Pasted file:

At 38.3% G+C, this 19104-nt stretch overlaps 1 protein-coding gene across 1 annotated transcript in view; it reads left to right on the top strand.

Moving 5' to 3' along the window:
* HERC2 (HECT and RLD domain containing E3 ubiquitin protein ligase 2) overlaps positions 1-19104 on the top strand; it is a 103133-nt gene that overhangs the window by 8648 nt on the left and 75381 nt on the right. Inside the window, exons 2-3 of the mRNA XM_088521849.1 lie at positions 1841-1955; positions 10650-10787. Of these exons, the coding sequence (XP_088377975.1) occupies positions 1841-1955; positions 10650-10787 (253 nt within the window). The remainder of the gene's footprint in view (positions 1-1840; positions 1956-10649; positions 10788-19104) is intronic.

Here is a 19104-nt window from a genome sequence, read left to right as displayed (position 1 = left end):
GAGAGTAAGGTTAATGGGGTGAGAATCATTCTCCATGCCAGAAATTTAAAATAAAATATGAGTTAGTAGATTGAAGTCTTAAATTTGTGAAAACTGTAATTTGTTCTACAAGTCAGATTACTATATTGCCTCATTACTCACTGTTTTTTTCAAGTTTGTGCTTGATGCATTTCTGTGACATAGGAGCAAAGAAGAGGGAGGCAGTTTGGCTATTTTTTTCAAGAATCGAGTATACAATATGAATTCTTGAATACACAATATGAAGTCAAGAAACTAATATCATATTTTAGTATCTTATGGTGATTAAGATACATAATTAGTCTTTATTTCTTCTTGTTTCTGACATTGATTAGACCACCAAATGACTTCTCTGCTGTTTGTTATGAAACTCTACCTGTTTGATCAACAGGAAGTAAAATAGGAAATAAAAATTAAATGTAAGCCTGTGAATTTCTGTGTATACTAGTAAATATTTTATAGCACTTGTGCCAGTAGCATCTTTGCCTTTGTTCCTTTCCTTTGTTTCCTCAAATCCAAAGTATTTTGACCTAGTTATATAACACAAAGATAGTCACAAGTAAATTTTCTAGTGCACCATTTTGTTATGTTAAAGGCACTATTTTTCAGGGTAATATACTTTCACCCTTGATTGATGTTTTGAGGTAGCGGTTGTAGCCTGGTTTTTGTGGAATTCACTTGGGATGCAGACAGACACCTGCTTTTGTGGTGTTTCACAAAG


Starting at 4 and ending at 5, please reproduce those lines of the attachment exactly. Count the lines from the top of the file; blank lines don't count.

Here is a 19104-nt window from a genome sequence, read left to right as displayed (position 1 = left end):
GAGAGTAAGGTTAATGGGGTGAGAATCATTCTCCATGCCAGAAATTTAAAATAAAATATGAGTTAGTAGATTGAAGTCTTAAATTTGTGAAAACTGTAATTTGTTCTACAAGTCAGATTACTATATTGCCTCATTACTCACTGTTTTTTTCAAGTTTGTGCTTGATGCATTTCTGTGACATAGGAGCAAAGAAGAGGGAGGCAGTTTGGCTATTTTTTTCAAGAATCGAGTATACAATATGAATTCTTGAATACACAATATGAAGTCAAGAAACTAATATCATATTTTAGTATCTTATGGTGATTAAGATACATAATTAGTCTTTATTTCTTCTTGTTTCTGACATTGATTAGACCACCAAATGACTTCTCTGCTGTTTGTTATGAAACTCTACCTGTTTGATCAACAGGAAGTAAAATAGGAAATAAAAATTAAATGTAAGCCTGTGAATTTCTGTGTATACTAGTAAATATTTTATAGCACTTGTGCCAGTAGCATCTTTGCCTTTGTTCCTTTCCTTTGTTTCCTCAAATCCAAAGTATTTTGACCTAGTTATATAACACAAAGATAGTCACAAGTAAATTTTCTAGTGCACCATTTTGTTATGTTAAAGGCACTATTTTTCAGGGTAATATACTTTCACCCTTGATTGATGTTTTGAGGTAGCGGTTGTAGCCTGGTTTTTGTGGAATTCACTTGGGATGCAGACAGACACCTGCTTTTGTGGTGTTTCACAAAG